`rsimsum`

is an R package that can compute summary statistics from simulation studies. `rsimsum`

is modelled upon a similar package available in Stata, the user-written command `simsum`

(White I.R., 2010).

The aim of `rsimsum`

is to help to report simulation studies, including understanding the role of chance in results of simulation studies: Monte Carlo standard errors and confidence intervals based on them are computed and presented to the user by default. `rsimsum`

can compute a wide variety of summary statistics: bias, empirical and model-based standard errors, relative precision, relative error in model standard error, mean squared error, coverage, bias. Further details on each summary statistic are presented elsewhere (White I.R., 2010; Morris *et al*, 2019).

The main function of `rsimsum`

is called `simsum`

and can handle simulation studies with a single estimand of interest at a time. Missing values are excluded by default, and it is possible to define boundary values to drop estimated values or standard errors exceeding such limits. It is possible to define a variable representing methods compared with the simulation study, and it is possible to define *by* factors, that is, factors that vary between the different simulated scenarios (data-generating mechanisms, DGMs). However, methods and DGMs are not strictly required: in that case, a simulation study with a single scenario and a single method is assumed. Finally, `rsimsum`

provides a function named `multisimsum`

that allows summarising simulation studies with multiple estimands as well.

An important step of reporting a simulation study consists in visualising the results; therefore, `rsimsum`

exploits the R package `ggplot2`

to produce a portfolio of opinionated data visualisations for quick exploration of results, inferring colours and facetting by data-generating mechanisms. `rsimsum`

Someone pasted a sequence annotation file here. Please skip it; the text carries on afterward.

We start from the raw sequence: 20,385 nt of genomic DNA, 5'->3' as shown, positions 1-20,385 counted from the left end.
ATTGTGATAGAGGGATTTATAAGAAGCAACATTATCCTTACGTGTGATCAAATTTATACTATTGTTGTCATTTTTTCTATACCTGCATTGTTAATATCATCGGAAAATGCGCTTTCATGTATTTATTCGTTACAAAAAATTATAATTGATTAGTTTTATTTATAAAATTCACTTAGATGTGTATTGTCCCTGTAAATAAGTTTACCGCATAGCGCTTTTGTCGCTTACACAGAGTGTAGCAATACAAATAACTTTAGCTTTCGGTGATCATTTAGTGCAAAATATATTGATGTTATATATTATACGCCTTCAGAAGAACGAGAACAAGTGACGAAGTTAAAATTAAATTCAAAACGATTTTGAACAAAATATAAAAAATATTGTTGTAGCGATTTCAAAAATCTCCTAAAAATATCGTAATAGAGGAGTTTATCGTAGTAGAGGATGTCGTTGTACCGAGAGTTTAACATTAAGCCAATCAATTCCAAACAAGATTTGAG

includes methods to produce (1) plots of summary statistics with confidence intervals based on Monte Carlo standard errors (forest plots, lolly plots), (2) zipper plots to graphically visualise coverage by directly plotting confidence intervals, (3) plots for method-wise comparisons of estimates and standard errors (scatter plots, Bland-Altman plots, ridgeline plots), and (4) heat plots. The latter is a visualisation type that has not been traditionally used to present results of simulation studies, and consists in a mosaic plot where the factor on the x-axis is the methods compared with the current simulation study and the factor on the y-axis is the data-generating factors. Each tile of the mosaic plot is coloured according to the value of the summary statistic of interest, with a red colour representing values above the target value and a blue colour representing values below the target.

You can install `rsimsum`

from CRAN:

Alternatively, it is possible to install the development version from GitHub via:

This is a basic example using data from a simulation study on missing data (type `help("MIsim", package = "rsimsum")`

in the R console for more information):

```
library(rsimsum)
data("MIsim", package = "rsimsum")
s <- simsum(data = MIsim, estvarname = "b", true = 0.5, se = "se", methodvar = "method", x = TRUE)
#> 'ref' method was not specified, CC set as the reference
s
#> Summary of a simulation study with a single estimand.
#> True value of the estimand: 0.5
#>
#> Method variable: method
#> Unique methods: CC, MI_LOGT, MI_T
#> Reference method: CC
#>
#> By factors: none
#>
#> Monte Carlo standard errors were computed.
```

We set `x = TRUE`

as it will be required for some plot types.

Summarising the results:

```
summary(s)
#> Values are:
#> Point Estimate (Monte Carlo Standard Error)
#>
#> Non-missing point estimates/standard errors:
#> CC MI_LOGT MI_T
#> 1000 1000 1000
#>